Euripides. Medea -- Criticism and interpretation, Euripides -- Aesthetics, Greek drama (Tragedy)
In Euripides’s The Medea, the dichotomy of traditional values associated with oikos and polis serves as a means by which to comment on the issues of fifth century Athenian life. This paper shows how oikos the private domain) and polis (the public domain) come to be separate and conflicting concepts in the democracy of Athens. Euripides shaped The Medea around the idea of Medea throwing off the bonds of oikos as a result of her desire for revenge on Jason. Medea knowingly denies the bonds of oikos in order to assert her power. This paper finishes with a nod towards the idea that similar debates regarding oikos and polis can be seen today and that, perhaps, Euripides might even recognize them in their current forms.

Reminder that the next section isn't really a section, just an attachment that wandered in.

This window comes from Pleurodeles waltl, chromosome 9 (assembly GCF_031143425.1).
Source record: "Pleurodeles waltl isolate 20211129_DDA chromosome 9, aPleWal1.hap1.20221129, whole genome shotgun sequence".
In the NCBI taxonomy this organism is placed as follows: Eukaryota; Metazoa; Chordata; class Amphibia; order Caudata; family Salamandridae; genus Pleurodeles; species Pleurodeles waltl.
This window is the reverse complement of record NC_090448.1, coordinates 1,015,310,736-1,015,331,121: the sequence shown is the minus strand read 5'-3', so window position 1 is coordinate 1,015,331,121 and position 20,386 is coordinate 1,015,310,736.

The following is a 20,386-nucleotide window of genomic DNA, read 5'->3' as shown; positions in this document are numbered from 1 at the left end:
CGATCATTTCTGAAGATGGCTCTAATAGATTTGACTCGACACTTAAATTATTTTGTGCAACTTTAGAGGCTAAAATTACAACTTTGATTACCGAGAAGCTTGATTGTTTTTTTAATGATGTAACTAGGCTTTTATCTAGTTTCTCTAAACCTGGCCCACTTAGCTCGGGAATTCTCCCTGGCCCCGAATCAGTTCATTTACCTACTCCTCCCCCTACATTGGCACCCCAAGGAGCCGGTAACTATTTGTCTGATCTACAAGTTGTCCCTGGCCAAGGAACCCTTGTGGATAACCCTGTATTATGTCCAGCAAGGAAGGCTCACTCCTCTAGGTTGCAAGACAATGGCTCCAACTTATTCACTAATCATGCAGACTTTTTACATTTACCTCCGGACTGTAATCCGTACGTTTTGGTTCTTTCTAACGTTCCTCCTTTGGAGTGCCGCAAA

"Oikos and Polis in the Medea: Patterns of the Heart and Mind,"
Anthós (1990-1996): Vol. 1
, Article 14.
Available at: http://pdxscholar.library.pdx.edu/anthos_archives/vol1/iss3/14